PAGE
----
Beginning of the Quest
I always feared I wouldn't be able to get pregnant. I had a deep-seated belief that I would not be able to conceive. It's hard to trace the origin of my anxiety but it started in my teenage years (long before I had any evidence of problems) and was constant -- the irony being, of course, that I spent every year from teenage hood through 34 actively trying to avoid getting pregnant. Even at a relatively young age I was a stickler for birth control. But still...a nagging worry gnawed at me. What if I can't get pregnant? What if I'm the one who can't have a child? Maybe it was because I was one of the seemingly few girls in my circle who didn't have to experience the agony of abortion. Maybe it was the messages I was getting from my divorced mother about the vital necessity of having a child. Maybe it was that on some level, we all have a sixth-sense about our bodies even before symptoms develop. In my early teens, my period was like clockwork: every 30 days. But by my 20's, my cycle became much less predictable, sometimes lasting 35 days, sometimes 40, sometimes longer. The lack of regularity would invariably freak me out (I alternated between worrying I was infertile and worrying I was actually carrying an unwanted pregnancy), so that I'd immediately go back on The Pill. It's hard to know if my constant reliance on the Pill was masking an underlying problem or the cause of one.
But at 35 years old, on my wedding day, I threw out my birth control pills for good. I entertained a fleeting fantasy that I'd be one of those blessed women who gets pregnant on her honeymoon, though in my heart I knew that wouldn't be my story. For the next year, I tried to track the seemingly Byzantine timing of a sperm hitting an egg at precisely the right moment in the unnervingly brief window of fertility. I took my temperature every morning, waiting for the two-tenths of a degree rise to reveal ovulation. But my temperature bounced around like a superball. So I tried charting my temperature on a complex graph, hoping to see the standard sharp spike indicating ovulation. I studied those beautiful hypothetical charts that looked like postcards from Mt. Everest with a steadily building incline up to a jagged peak, followed by a precipitous drop. (see graph below)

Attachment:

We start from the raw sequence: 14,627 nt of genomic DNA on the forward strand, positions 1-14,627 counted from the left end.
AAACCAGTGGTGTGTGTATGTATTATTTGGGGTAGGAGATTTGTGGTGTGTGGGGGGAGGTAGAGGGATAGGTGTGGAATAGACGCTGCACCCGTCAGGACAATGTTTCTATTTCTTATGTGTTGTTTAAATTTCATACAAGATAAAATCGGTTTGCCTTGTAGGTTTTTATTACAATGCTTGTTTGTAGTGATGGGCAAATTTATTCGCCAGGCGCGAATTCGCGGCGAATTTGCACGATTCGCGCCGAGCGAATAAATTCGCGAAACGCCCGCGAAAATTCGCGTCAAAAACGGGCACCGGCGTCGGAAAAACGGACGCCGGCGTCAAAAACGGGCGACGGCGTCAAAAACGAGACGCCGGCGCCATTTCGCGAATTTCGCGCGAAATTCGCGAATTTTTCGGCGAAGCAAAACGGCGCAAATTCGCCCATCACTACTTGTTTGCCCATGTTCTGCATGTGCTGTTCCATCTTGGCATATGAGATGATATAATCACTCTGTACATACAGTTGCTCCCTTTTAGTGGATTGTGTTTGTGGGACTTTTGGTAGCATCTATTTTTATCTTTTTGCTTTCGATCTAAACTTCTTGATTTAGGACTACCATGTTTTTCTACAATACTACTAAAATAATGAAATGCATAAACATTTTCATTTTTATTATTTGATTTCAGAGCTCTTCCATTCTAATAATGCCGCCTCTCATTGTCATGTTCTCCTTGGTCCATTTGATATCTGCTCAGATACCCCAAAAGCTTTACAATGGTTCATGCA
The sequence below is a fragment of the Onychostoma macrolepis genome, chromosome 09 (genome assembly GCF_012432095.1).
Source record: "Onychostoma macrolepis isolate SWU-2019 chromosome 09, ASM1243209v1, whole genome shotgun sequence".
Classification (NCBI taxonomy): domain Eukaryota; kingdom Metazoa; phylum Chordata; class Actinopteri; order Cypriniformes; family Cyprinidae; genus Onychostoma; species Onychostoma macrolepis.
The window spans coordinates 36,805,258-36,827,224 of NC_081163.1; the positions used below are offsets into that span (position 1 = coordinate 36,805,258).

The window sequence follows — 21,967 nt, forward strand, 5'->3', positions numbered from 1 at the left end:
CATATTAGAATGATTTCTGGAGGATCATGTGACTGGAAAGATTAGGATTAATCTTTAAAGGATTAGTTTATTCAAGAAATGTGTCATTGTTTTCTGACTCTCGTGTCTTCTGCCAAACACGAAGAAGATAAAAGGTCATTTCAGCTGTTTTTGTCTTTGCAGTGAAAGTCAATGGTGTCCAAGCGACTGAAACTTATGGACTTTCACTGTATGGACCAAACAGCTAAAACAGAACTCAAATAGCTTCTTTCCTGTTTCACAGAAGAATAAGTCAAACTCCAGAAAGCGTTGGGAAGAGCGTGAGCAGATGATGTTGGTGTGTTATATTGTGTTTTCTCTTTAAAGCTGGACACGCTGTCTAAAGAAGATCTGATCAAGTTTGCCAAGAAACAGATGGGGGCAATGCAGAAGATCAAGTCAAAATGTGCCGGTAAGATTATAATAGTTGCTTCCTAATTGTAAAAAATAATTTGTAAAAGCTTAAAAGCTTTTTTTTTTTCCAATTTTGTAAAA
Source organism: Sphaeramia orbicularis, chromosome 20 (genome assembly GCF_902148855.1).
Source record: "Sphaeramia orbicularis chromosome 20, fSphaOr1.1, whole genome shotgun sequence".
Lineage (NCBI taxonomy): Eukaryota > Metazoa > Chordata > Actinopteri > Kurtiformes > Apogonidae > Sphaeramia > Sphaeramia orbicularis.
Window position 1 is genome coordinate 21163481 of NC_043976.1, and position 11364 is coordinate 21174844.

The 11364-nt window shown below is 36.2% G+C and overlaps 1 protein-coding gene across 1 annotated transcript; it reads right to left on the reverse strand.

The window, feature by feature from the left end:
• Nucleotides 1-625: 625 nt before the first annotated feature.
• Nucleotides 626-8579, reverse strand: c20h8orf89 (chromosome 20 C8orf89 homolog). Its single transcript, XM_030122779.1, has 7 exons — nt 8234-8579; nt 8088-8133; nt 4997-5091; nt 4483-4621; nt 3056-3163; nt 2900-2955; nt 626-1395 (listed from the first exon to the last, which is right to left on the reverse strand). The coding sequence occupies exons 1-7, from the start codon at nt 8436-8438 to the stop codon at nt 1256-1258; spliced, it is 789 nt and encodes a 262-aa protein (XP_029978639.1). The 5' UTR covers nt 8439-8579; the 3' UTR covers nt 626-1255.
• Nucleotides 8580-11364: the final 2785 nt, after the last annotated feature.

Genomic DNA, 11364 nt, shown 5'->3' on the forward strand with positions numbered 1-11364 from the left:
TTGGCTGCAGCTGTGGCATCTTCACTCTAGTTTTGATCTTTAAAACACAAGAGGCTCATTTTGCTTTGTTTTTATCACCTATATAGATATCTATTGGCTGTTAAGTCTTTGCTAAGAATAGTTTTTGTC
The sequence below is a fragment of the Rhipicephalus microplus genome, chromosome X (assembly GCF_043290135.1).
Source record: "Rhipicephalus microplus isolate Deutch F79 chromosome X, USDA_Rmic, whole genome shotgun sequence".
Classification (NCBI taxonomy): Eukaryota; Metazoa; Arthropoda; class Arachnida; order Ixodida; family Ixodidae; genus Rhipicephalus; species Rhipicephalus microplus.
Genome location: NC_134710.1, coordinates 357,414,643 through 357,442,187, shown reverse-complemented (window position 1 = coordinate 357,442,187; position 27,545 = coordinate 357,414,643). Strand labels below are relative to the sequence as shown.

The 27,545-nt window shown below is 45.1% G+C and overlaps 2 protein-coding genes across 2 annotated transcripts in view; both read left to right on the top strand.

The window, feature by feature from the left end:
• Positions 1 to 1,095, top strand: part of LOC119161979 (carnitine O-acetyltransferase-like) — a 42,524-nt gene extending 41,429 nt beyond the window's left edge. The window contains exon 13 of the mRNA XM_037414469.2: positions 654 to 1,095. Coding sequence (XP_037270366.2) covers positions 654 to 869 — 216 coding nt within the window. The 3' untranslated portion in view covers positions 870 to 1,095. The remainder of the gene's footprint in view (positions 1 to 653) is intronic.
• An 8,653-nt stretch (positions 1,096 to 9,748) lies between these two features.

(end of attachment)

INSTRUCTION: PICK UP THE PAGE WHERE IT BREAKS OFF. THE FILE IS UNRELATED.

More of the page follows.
Mine looked more like a Geiger counter readout of seismic activity – lots of peaks and valleys, all over the map with no obvious thermal shift. (see graph below!)
So I bought an ovulation-detecting machine, faithfully peeing on it's tightly sealed stick every morning. The 14th Day would come and go without any ovulation symbol, as would the 18th day and the 21st. Sometimes the 28th Day would show ovulation, sometimes the 35th, sometimes I'd just reset the machine on the 42nd day when my period would come.
So at 35, I went out and bought the starter book for how to get pregnant -- Taking Charge of your Fertility and realized, I was going to have more trouble than the typical reader. The book recommends you stay on the lookout for the magical cervical mucus, similar to a raw egg white that carries the sperm to the egg like a lubricated luge shoot. I didn’t have any of that mucus. I had other, stickier, creamier stuff – the kind sperm gets stuck in. The book offers few solutions for this: take Robitussin (with guaifenesin) three times a day starting a few days before ovulation, take 5,000 – 8,000 IU of vitamin A daily, or take herbs (though they don’t specify which ones). Some books even suggested inserting actual egg whites (from your fridge into your bun oven!). I speak from experience when I tell you it’s absurdly messy and slightly hilarious. (if you have an effective transfer method, let us know!)
None of the solutions worked for me. Over the next two and a half years I realized just how multi-layered my fertility issues were and all-consuming this education would be.